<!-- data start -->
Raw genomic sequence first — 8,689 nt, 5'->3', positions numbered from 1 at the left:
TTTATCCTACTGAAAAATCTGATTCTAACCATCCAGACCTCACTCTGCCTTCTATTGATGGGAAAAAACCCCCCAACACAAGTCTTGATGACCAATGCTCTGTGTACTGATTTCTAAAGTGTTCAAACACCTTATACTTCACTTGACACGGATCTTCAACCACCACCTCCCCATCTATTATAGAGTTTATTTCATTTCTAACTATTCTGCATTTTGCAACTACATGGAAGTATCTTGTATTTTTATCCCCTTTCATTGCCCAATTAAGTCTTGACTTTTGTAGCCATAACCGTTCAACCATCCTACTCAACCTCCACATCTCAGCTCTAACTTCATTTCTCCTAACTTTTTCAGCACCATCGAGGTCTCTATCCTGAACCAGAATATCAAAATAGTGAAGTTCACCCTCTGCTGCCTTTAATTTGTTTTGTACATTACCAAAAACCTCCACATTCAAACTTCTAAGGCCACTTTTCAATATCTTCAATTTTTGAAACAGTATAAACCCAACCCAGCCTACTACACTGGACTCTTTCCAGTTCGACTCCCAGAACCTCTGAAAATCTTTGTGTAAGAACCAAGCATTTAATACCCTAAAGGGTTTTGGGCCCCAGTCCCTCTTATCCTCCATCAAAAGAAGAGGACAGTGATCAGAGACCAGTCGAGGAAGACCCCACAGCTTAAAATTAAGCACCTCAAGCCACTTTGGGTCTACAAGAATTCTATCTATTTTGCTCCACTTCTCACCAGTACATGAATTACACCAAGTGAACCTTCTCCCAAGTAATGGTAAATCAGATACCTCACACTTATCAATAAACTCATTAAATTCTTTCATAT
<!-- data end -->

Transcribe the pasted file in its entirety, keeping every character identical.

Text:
Raw genomic sequence first — 8,689 nt, 5'->3', positions numbered from 1 at the left:
TTTATCCTACTGAAAAATCTGATTCTAACCATCCAGACCTCACTCTGCCTTCTATTGATGGGAAAAAACCCCCCAACACAAGTCTTGATGACCAATGCTCTGTGTACTGATTTCTAAAGTGTTCAAACACCTTATACTTCACTTGACACGGATCTTCAACCACCACCTCCCCATCTATTATAGAGTTTATTTCATTTCTAACTATTCTGCATTTTGCAACTACATGGAAGTATCTTGTATTTTTATCCCCTTTCATTGCCCAATTAAGTCTTGACTTTTGTAGCCATAACCGTTCAACCATCCTACTCAACCTCCACATCTCAGCTCTAACTTCATTTCTCCTAACTTTTTCAGCACCATCGAGGTCTCTATCCTGAACCAGAATATCAAAATAGTGAAGTTCACCCTCTGCTGCCTTTAATTTGTTTTGTACATTACCAAAAACCTCCACATTCAAACTTCTAAGGCCACTTTTCAATATCTTCAATTTTTGAAACAGTATAAACCCAACCCAGCCTACTACACTGGACTCTTTCCAGTTCGACTCCCAGAACCTCTGAAAATCTTTGTGTAAGAACCAAGCATTTAATACCCTAAAGGGTTTTGGGCCCCAGTCCCTCTTATCCTCCATCAAAAGAAGAGGACAGTGATCAGAGACCAGTCGAGGAAGACCCCACAGCTTAAAATTAAGCACCTCAAGCCACTTTGGGTCTACAAGAATTCTATCTATTTTGCTCCACTTCTCACCAGTACATGAATTACACCAAGTGAACCTTCTCCCAAGTAATGGTAAATCAGATACCTCACACTTATCAATAAACTCATTAAATTCTTTCATAT